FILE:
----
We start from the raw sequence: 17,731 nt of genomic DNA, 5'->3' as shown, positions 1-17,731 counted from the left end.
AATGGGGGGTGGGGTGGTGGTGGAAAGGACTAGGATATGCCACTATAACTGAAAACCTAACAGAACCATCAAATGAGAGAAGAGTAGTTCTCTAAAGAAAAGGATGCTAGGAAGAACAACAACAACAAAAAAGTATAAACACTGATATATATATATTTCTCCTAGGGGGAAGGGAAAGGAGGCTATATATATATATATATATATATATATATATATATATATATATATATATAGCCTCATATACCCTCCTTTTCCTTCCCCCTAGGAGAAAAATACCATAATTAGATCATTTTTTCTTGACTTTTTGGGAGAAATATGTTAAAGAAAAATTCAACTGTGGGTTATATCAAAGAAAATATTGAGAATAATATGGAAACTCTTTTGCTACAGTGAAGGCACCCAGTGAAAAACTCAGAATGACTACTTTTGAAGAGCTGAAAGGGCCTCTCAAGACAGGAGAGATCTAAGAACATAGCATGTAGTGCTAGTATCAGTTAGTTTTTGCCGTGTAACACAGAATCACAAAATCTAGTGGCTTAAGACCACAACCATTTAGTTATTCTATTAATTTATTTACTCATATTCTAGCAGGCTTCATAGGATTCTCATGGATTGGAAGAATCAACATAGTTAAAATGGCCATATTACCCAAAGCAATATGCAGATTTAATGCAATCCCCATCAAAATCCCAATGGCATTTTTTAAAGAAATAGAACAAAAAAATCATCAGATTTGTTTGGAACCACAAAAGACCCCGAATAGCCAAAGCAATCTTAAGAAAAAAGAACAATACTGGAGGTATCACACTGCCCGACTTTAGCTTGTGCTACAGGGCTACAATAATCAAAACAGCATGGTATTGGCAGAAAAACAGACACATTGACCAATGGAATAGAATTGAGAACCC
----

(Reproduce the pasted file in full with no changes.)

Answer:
We start from the raw sequence: 17,731 nt of genomic DNA, 5'->3' as shown, positions 1-17,731 counted from the left end.
AATGGGGGGTGGGGTGGTGGTGGAAAGGACTAGGATATGCCACTATAACTGAAAACCTAACAGAACCATCAAATGAGAGAAGAGTAGTTCTCTAAAGAAAAGGATGCTAGGAAGAACAACAACAACAAAAAAGTATAAACACTGATATATATATATTTCTCCTAGGGGGAAGGGAAAGGAGGCTATATATATATATATATATATATATATATATATATATATATATATATATAGCCTCATATACCCTCCTTTTCCTTCCCCCTAGGAGAAAAATACCATAATTAGATCATTTTTTCTTGACTTTTTGGGAGAAATATGTTAAAGAAAAATTCAACTGTGGGTTATATCAAAGAAAATATTGAGAATAATATGGAAACTCTTTTGCTACAGTGAAGGCACCCAGTGAAAAACTCAGAATGACTACTTTTGAAGAGCTGAAAGGGCCTCTCAAGACAGGAGAGATCTAAGAACATAGCATGTAGTGCTAGTATCAGTTAGTTTTTGCCGTGTAACACAGAATCACAAAATCTAGTGGCTTAAGACCACAACCATTTAGTTATTCTATTAATTTATTTACTCATATTCTAGCAGGCTTCATAGGATTCTCATGGATTGGAAGAATCAACATAGTTAAAATGGCCATATTACCCAAAGCAATATGCAGATTTAATGCAATCCCCATCAAAATCCCAATGGCATTTTTTAAAGAAATAGAACAAAAAAATCATCAGATTTGTTTGGAACCACAAAAGACCCCGAATAGCCAAAGCAATCTTAAGAAAAAAGAACAATACTGGAGGTATCACACTGCCCGACTTTAGCTTGTGCTACAGGGCTACAATAATCAAAACAGCATGGTATTGGCAGAAAAACAGACACATTGACCAATGGAATAGAATTGAGAACCC